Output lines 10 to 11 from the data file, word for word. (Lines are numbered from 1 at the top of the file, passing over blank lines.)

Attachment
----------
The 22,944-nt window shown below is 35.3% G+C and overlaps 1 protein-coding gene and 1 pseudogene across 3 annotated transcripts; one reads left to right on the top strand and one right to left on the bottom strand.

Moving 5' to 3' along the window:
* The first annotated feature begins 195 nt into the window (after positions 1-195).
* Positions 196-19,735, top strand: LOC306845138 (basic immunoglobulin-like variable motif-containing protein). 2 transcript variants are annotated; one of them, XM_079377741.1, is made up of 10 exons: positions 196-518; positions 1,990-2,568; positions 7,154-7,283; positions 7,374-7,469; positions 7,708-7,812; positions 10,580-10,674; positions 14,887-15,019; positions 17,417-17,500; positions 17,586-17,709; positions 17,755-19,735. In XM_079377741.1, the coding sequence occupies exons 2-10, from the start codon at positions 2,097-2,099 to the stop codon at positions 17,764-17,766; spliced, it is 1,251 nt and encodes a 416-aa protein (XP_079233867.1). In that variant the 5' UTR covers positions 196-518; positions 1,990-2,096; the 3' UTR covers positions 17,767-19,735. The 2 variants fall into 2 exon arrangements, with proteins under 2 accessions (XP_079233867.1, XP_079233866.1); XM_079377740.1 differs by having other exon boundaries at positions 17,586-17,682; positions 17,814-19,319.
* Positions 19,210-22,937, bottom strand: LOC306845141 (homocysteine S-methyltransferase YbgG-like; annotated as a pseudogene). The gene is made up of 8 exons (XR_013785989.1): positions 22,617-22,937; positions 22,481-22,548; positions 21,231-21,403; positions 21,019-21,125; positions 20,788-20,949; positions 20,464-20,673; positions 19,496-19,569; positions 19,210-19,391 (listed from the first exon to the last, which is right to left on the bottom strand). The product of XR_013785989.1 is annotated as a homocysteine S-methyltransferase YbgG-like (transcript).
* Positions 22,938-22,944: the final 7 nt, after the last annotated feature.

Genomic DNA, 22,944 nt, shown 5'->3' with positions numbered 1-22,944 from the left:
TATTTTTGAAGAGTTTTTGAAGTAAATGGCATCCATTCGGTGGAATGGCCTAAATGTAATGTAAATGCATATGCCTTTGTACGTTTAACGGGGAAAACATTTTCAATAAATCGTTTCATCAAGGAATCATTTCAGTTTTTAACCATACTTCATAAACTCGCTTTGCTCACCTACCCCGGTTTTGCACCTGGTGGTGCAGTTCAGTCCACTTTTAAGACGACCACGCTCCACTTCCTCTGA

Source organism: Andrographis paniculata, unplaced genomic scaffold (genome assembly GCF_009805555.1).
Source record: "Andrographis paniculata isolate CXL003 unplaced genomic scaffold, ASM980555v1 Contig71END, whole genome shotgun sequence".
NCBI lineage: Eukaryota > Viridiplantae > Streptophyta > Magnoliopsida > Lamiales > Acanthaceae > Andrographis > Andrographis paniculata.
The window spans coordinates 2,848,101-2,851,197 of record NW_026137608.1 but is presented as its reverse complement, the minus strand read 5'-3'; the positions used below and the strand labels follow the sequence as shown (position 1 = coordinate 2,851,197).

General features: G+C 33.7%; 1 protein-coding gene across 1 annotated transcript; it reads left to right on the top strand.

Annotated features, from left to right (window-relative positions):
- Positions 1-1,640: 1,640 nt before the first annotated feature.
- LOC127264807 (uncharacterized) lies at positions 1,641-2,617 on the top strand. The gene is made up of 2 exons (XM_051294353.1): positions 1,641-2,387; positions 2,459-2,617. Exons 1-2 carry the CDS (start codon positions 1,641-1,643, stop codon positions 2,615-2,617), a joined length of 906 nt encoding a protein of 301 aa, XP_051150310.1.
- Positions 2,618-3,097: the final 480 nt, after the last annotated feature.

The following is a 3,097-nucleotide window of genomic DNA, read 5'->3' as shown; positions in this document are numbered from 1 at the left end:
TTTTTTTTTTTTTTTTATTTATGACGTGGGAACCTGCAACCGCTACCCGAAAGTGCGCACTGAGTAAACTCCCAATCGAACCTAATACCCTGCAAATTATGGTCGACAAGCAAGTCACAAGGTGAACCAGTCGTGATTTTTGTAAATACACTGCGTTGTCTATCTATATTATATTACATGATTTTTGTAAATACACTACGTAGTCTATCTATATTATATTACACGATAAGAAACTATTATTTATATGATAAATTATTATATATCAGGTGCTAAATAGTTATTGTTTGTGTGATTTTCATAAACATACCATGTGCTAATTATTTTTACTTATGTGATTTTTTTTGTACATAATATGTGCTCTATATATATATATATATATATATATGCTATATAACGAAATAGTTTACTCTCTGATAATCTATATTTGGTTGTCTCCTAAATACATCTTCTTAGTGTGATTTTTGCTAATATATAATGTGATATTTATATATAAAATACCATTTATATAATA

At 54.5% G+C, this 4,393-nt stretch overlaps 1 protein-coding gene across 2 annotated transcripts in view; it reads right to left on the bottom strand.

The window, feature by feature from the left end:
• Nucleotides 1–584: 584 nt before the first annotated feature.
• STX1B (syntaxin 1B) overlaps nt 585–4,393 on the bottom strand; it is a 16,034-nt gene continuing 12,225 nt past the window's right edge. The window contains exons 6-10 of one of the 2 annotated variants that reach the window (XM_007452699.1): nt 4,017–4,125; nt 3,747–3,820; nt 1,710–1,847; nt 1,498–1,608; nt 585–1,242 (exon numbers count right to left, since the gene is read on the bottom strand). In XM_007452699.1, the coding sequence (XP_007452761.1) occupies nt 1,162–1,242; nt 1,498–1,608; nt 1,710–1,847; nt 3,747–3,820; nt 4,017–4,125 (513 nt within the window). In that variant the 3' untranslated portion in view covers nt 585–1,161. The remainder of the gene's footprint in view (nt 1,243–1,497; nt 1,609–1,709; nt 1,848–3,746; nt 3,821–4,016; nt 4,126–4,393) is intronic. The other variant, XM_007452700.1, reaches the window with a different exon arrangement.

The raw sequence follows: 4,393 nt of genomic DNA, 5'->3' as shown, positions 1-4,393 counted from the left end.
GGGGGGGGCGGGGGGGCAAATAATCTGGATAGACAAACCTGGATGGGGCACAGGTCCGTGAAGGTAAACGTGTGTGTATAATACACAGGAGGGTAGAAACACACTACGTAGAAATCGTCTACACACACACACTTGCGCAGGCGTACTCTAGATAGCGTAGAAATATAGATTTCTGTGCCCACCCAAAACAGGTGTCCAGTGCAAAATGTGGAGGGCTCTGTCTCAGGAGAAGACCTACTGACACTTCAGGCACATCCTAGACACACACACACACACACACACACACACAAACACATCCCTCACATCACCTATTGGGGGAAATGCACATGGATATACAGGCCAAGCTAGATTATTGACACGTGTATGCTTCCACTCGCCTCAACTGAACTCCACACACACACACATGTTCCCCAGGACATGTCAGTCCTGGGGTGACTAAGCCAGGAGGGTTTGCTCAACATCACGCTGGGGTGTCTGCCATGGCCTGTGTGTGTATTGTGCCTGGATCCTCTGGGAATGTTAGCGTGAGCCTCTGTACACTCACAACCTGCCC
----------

Source record: "Andrographis paniculata isolate CXL003 unplaced genomic scaffold, ASM980555v1 Contig71END, whole genome shotgun sequence".
NCBI lineage: Eukaryota > Viridiplantae > Streptophyta > Magnoliopsida > Lamiales > Acanthaceae > Andrographis > Andrographis paniculata.